As spring dawns there are a number of regular routines that take place in my life. While I won’t bore you with the domestic details, the start of the Formula 1 season is my personal equivalent of throwing out the first pitch.
The Daytona 500, despite its entertainment value, is just too early in the year for me. To continue the baseball analogy, it feels sort of like spring training and the grapefruit league rolled into one.
Springtime rites aside, what I wanted to talk about was not so much the racing, but the fact that I “watched” Australian Grand Prix qualifying not on a television, but on a computer. No, it wasn’t some streaming video feed; it was timing and scoring. Updated minute-by-minute, I watched the notes scroll for an hour: Five minutes in, no cars on track; Ten minutes in, still no cars trying to qualify. This continued for about half the session, then “Alesi on track.” And then continual updates as other competitors entered the course laying down times, jockeying for grid positions. Now, I’m the first to admit that I’ve always enjoyed watching timing and scoring when I’ve had the opportunity during a few stints in the broadcast booth, but doing the same at home was a first for me.
And it was more exciting than watching it on television. I didn’t have to put up with the inane chatter of commentators filling time and I didn’t have to worry about walking away at the wrong time and missing some important event because the notes stayed on the screen.
The whole thing got me wondering about the nature of information and how the Internet is going to change the way people seek it out, and the way they have already changed. It also had me thinking about the things it won’t change. After all, when the time came to watch the race, I still made my way to a friend’s house, cracked open a beer and watched the race on television with a dozen other like-minded friends.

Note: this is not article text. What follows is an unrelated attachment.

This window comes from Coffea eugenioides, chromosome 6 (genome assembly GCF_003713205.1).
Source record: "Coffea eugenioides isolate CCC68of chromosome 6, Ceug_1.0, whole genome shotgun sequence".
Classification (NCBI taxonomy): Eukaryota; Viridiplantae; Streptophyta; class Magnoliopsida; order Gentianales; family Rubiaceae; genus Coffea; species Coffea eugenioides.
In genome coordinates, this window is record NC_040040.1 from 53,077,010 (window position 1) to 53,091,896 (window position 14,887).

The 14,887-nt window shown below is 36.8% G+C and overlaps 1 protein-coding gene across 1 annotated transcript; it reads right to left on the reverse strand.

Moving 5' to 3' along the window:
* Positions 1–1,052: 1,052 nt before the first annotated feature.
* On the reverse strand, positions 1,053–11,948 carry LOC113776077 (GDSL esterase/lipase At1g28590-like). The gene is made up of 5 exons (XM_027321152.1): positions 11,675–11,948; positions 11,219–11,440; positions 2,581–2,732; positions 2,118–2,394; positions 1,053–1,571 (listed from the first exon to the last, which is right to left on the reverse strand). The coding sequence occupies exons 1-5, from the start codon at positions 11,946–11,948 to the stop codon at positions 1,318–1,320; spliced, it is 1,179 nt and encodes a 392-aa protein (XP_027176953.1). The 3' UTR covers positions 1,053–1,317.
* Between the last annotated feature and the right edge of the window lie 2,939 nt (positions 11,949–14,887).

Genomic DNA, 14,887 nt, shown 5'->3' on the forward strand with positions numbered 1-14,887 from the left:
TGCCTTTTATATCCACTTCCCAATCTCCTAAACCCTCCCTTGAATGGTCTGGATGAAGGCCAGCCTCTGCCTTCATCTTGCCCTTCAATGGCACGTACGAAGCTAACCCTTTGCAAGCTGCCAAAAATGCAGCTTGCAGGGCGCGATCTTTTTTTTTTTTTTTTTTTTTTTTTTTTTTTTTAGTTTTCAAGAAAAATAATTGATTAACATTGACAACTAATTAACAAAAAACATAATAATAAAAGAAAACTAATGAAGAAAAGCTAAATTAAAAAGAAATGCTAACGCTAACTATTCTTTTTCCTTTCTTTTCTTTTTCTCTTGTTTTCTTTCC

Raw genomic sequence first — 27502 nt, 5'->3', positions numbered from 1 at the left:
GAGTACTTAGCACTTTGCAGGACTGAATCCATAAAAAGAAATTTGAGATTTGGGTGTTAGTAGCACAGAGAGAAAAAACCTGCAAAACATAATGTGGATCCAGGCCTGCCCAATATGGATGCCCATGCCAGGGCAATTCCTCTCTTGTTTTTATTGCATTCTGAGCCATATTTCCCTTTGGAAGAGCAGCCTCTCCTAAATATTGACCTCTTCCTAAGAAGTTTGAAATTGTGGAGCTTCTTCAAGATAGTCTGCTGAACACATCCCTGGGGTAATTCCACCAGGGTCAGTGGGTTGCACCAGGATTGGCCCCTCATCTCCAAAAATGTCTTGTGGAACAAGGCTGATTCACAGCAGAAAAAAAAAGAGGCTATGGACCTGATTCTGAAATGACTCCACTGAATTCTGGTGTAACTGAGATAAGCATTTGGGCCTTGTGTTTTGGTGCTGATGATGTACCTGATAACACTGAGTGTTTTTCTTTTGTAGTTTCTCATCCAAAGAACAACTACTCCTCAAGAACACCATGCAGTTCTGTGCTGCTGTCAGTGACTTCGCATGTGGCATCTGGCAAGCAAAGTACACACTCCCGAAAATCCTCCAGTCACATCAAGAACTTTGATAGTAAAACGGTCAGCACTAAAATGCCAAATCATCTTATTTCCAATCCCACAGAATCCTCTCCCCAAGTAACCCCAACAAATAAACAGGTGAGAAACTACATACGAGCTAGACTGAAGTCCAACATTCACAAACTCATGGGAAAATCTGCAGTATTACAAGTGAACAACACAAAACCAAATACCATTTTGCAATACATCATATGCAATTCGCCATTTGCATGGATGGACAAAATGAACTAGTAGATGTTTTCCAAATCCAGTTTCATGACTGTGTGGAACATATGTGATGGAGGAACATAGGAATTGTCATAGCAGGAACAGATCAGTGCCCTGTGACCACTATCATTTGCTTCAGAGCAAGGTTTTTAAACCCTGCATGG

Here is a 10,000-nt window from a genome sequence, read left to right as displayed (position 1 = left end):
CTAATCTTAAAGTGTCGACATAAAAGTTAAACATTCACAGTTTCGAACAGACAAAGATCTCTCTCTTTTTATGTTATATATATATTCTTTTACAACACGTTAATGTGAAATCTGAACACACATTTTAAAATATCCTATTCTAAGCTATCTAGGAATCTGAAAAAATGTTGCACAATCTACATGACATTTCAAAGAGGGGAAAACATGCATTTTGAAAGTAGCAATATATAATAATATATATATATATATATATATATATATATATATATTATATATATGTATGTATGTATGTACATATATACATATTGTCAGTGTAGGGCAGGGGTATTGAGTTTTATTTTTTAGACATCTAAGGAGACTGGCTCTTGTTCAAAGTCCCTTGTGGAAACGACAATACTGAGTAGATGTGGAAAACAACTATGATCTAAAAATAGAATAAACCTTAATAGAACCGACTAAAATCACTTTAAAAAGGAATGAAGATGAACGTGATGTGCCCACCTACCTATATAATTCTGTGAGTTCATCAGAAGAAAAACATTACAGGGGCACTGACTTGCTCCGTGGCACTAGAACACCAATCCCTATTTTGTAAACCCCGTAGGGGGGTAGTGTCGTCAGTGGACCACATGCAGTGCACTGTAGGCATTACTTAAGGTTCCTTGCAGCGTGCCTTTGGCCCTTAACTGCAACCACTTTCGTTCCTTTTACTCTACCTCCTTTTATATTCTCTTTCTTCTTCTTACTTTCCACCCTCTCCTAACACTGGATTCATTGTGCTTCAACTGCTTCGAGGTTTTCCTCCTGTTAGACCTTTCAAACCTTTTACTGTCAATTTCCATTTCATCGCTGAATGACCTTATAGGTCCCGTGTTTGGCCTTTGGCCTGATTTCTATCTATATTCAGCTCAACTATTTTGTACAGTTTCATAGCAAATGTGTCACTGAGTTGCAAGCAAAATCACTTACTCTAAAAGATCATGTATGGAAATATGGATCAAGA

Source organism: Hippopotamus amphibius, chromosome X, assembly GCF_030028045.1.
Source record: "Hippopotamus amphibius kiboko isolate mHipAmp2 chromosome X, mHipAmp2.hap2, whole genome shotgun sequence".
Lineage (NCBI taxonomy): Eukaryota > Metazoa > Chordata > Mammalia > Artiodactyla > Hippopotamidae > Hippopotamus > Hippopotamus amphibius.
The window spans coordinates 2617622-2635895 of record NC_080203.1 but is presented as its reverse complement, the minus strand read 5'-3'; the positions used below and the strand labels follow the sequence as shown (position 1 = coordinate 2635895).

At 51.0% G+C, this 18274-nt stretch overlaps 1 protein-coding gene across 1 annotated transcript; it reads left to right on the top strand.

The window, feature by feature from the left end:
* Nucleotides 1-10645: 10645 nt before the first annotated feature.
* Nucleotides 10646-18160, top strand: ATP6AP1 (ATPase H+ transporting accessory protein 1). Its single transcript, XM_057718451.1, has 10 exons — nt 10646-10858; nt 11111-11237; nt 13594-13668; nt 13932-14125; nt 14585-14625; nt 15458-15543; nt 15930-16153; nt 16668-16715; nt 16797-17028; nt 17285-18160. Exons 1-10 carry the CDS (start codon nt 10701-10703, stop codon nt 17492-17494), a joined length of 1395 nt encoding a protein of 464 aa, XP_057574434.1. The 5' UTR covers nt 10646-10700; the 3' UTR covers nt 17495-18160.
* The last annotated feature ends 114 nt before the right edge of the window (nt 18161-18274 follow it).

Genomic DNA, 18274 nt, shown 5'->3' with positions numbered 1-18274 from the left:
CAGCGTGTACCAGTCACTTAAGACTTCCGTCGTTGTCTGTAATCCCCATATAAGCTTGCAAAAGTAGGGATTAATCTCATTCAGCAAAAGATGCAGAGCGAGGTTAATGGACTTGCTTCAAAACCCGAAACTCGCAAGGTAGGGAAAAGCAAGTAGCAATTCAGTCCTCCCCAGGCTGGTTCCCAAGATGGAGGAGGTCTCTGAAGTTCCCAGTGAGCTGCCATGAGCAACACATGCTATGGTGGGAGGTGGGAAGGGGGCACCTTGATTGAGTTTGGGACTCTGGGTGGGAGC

In this small example, the Internet didn’t really displace another medium, it served as an adjunct. Considering the reason I used it to keep informed on qualifying–that the cable channel carrying it had put it on tape delay–you might even say that the television broadcaster displaced itself, which is another subject for another time.
As the spring and summer of 2000 rush up as rapidly as the bottom of this page does right now, it’s important for all of us to realize that the “Internet Revolution” will change the way many of us do business. What it will not do is eliminate the need for people to conduct it, and the human need for people to be part of their community.
I’m not so naive to believe that it will lead to some kind of Utopia where people no longer have any toil in their lives. The evidence from other industries suggests that a counterperson might find his ability to remember the part numbers of the common applications to be less important than his ability to advise the customer on options or repairs. Run-of-the-mill orders would pass by unseen.
It would not, therefore, eliminate the need for a top-notch counterperson, or an accurate stock picker, or a good personable driver, or a competent, progressive manager any more than my ability to “watch” a race as a series of notes eliminated my need to get together with friends and usher in the spring.
The lowdown on the new players and where they fit in, summer maintenance products, and the ever-important brake market. Plus, special AIA convention coverage.